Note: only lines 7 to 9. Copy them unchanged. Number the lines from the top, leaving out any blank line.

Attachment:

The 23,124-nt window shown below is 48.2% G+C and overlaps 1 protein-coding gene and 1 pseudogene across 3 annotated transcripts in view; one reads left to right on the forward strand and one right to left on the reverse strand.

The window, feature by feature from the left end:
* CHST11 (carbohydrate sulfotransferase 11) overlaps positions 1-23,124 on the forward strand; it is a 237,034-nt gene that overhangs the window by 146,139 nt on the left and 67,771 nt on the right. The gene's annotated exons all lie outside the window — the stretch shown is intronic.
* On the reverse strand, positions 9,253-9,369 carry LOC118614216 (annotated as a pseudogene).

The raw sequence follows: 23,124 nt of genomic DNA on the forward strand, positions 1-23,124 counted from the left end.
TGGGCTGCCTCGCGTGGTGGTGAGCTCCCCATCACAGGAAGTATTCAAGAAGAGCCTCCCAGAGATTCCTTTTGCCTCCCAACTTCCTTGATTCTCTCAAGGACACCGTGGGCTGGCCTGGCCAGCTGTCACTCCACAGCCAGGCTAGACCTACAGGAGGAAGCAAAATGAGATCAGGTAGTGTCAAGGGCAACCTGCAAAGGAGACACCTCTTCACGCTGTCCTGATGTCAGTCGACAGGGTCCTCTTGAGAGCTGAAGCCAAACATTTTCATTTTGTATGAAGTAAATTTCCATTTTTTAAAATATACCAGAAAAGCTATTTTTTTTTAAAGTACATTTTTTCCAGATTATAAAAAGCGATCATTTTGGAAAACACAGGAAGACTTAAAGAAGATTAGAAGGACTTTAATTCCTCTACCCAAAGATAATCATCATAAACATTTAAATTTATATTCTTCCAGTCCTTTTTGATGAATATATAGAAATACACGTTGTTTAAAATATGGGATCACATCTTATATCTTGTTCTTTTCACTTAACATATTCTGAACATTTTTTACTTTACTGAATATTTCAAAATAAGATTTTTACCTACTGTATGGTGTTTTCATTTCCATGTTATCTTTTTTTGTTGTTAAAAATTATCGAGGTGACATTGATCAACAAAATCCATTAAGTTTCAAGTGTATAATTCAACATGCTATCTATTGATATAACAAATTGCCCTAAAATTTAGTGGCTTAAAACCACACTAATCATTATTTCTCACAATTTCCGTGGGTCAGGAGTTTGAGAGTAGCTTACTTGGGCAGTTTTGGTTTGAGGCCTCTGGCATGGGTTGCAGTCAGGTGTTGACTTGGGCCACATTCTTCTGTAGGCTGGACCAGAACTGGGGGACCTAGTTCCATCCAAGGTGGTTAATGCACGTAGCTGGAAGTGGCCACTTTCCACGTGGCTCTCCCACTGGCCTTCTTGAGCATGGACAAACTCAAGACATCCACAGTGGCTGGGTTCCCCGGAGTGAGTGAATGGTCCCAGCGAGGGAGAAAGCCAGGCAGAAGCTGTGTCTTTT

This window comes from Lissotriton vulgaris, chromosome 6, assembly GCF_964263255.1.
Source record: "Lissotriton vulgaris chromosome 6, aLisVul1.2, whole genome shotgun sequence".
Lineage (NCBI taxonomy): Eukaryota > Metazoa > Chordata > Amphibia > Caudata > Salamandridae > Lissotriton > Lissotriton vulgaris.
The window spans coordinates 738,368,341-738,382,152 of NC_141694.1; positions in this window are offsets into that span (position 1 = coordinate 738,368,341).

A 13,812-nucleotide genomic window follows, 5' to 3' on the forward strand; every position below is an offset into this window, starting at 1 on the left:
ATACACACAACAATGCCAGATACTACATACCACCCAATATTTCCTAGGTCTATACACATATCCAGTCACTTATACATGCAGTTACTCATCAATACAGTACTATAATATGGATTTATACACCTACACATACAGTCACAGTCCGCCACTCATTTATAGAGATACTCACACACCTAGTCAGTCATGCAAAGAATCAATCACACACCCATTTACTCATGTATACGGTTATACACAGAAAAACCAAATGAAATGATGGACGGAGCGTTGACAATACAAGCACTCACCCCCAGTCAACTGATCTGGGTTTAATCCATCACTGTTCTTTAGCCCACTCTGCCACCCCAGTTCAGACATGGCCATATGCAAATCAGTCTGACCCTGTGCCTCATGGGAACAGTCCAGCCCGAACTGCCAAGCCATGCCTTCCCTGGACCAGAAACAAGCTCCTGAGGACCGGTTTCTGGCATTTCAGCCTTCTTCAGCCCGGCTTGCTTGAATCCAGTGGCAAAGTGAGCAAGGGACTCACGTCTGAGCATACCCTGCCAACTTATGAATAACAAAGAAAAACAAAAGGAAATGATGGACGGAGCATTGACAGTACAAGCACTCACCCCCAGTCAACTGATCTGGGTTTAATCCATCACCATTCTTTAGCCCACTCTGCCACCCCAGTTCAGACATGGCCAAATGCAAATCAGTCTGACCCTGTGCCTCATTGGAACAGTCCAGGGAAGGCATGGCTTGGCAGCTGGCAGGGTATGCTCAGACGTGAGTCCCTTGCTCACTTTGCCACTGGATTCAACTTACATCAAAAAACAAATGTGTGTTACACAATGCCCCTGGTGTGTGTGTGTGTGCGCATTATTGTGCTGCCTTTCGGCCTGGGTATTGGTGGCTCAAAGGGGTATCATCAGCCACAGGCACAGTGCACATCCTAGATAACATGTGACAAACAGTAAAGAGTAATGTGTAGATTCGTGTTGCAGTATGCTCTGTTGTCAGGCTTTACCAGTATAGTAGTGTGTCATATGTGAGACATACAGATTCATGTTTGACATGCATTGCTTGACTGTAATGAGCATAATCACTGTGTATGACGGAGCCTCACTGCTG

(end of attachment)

This window comes from Lissotriton vulgaris, chromosome 6, assembly GCF_964263255.1.
Source record: "Lissotriton vulgaris chromosome 6, aLisVul1.2, whole genome shotgun sequence".
Lineage (NCBI taxonomy): Eukaryota > Metazoa > Chordata > Amphibia > Caudata > Salamandridae > Lissotriton > Lissotriton vulgaris.